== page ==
Palestinians currently comprise about 17 per cent of Israel’s citizens, about the same ratio as in 1949. Still, the ‘demographic problem’, that is, the fear of Jewish Israelis that the Palestinians’ higher birth rate will translate into a Palestinian majority within the State of Israel, is a prominent feature of the Jewish-Israeli public discourse. In attitude surveys conducted in 2004 by Sammy Smooha, the paramount sociologist of Jewish-Palestinian relations within Israel, two thirds of Jewish respondents expressed concern over this issue, and 94 per cent agreed that Israel should maintain its Jewish majority. Only 32 per cent agreed that the Palestinian citizens should be accorded equal rights even if they demand that Israel become a state of its citizens, and 81 per cent agreed that decisions about the character of the state and its borders should be made by a Jewish majority, not a majority of the citizenry.  Sammy Smooha, Madad yachasey yehudim-aravim be-yisrael [Arab-Jewish Relations Index 2004], Haifa 2005. In a survey of attitudes towards national security issues conducted by Asher Arian in 2003, 33 per cent of Jewish respondents were in favour of ‘transferring’ (i.e. expelling) Israel’s Palestinian citizens from the country.  Asher Arian, Israeli Public Opinion on National Security 2003, memo no. 67, Jaffee Center for Strategic Studies, Tel Aviv 2003.
Concern with the ‘demographic problem’ is not merely a feature of public opinion, moreover. It is shared by Jewish politicians, academics and public officials of all sorts, who obviously see the goal of maintaining a Jewish majority in the country as a legitimate focus of public policy. Alongside other measures designed to achieve that aim, in 2002 the government suspended Palestinian citizens’ right of family unification if their family members, including spouses and children, were Palestinian residents of the Occupied Territories. This was initially presented as a temporary measure, to stem the flow of Palestinian terrorists who allegedly entered Israel through the ‘gate’ of family unification. After the highly exaggerated nature of this claim was demonstrated in court, the truth was revealed—that the policy was intended to fight the ‘demographic problem’—and the temporary order has been extended repeatedly. It will soon be replaced by a new citizenship and entry law that is being promulgated by a committee made up of deans of university law schools in Israel, working under the auspices of the National Security Council.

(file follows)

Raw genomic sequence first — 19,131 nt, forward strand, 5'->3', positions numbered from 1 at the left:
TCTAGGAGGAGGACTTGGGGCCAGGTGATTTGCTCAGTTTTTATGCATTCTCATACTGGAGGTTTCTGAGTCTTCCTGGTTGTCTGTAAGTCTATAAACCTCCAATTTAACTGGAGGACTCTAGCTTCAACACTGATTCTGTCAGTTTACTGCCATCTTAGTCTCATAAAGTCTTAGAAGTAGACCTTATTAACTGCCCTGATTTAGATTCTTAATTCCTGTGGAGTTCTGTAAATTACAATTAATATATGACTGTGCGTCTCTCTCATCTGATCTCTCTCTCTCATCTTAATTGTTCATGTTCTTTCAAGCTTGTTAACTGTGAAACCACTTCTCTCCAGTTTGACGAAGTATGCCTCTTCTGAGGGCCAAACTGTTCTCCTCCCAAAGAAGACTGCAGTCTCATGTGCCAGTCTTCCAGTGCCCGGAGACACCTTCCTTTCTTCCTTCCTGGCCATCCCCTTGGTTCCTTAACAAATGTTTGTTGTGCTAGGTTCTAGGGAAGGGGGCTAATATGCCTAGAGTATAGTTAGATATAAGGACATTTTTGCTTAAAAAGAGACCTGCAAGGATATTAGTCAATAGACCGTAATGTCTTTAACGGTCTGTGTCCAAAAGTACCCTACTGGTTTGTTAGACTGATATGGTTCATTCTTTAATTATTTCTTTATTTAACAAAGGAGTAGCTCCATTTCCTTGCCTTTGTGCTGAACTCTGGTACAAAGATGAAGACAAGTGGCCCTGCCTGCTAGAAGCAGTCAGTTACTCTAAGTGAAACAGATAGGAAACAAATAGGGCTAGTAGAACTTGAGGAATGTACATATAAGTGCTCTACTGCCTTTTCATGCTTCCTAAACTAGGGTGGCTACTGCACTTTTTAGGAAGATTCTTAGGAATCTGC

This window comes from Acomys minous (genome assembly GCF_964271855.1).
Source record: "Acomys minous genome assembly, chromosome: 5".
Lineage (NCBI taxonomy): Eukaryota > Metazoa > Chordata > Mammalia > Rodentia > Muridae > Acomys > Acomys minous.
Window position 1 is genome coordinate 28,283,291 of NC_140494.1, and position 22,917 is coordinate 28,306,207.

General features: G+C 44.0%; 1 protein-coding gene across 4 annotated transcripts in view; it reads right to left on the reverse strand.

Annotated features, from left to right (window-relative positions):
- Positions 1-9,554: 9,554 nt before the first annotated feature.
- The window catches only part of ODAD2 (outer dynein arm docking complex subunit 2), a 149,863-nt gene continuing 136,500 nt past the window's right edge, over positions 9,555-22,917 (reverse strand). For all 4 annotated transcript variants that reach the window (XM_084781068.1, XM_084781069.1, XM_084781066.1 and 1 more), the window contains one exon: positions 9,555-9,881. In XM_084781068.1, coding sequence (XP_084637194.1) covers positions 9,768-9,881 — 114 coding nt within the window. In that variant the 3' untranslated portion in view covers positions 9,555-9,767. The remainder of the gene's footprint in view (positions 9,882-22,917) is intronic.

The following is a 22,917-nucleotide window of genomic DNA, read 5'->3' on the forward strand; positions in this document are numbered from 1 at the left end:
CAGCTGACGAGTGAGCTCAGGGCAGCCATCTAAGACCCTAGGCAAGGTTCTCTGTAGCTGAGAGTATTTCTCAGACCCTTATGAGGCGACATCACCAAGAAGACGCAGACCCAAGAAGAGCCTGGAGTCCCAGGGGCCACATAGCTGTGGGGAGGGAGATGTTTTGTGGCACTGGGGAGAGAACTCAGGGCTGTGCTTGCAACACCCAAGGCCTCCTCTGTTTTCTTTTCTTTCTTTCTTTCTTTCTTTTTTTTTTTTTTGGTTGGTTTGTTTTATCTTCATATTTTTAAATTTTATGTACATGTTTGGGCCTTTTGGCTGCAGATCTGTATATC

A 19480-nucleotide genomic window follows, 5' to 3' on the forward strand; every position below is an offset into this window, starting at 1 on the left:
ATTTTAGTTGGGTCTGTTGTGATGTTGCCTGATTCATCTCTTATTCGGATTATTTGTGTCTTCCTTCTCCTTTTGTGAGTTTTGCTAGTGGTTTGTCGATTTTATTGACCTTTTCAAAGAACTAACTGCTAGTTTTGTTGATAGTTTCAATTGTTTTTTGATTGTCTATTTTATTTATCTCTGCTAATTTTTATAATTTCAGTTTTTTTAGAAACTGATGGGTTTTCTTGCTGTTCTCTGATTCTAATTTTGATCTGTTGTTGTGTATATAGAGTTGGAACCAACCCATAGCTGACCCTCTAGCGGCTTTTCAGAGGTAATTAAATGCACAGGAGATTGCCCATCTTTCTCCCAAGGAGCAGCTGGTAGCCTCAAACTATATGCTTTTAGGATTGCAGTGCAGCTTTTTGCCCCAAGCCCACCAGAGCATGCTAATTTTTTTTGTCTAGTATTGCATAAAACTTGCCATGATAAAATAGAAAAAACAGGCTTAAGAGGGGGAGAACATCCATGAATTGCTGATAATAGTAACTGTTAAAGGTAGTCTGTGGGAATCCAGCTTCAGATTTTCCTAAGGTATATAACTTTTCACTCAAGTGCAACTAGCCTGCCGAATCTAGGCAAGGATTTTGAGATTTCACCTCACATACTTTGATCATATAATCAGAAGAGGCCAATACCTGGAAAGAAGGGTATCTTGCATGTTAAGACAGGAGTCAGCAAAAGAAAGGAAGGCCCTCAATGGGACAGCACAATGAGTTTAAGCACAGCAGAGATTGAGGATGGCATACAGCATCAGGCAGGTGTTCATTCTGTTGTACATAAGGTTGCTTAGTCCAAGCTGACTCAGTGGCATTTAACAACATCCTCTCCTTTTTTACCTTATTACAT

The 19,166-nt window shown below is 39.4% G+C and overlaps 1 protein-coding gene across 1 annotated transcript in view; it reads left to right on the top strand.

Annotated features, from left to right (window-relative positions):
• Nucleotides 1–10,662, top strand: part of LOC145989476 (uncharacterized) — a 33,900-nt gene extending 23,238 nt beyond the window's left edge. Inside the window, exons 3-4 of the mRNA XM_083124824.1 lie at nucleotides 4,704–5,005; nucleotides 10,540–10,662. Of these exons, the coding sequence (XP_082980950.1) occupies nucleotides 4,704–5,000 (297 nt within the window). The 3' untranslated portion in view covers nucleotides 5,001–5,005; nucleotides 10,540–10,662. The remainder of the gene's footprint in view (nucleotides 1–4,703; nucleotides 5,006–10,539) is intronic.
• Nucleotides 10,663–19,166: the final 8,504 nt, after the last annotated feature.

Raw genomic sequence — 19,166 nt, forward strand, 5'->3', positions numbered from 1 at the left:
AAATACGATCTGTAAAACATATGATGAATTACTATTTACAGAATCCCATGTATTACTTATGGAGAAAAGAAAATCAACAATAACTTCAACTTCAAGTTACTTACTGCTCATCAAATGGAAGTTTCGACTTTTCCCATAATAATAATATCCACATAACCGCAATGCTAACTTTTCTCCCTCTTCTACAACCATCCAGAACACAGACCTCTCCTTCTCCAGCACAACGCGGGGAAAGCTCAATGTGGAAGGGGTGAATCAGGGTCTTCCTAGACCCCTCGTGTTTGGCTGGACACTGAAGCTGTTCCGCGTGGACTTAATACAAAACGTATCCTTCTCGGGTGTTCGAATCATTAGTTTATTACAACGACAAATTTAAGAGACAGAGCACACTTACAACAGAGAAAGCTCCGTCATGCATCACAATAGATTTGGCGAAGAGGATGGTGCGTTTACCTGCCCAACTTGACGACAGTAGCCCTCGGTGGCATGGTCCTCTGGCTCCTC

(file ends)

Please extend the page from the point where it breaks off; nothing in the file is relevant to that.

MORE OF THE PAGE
What this little thought experiment has revealed, I believe, is that, faced with the choice between Israel being Jewish and it being democratic, the vast majority of Israeli Jews would opt for a Jewish, non-democratic state over a democratic, non-Jewish state. In 1995, at the height of the Oslo process, Smooha indeed found that 58 per cent of his Jewish respondents expressed precisely this preference.  Sammy Smooha, ‘The Israelization of the Collective Identity and the Political Orientation of the Palestinian Citizens of Israel: A Re-examination’, in Elie Rekhess, ed., Ha-aravim ba-politika ha-yisraelit: dilemot shel zehut [The Arabs in Israeli Politics], Tel Aviv 1998, pp. 51–2. And this within the boundaries of the State of Israel as presently constituted, with a 17 per cent Palestinian minority. It is not hard to imagine what their attitude would be towards the possibility of a democratic state where Palestinians would constitute a majority, if not immediately, then within very few years.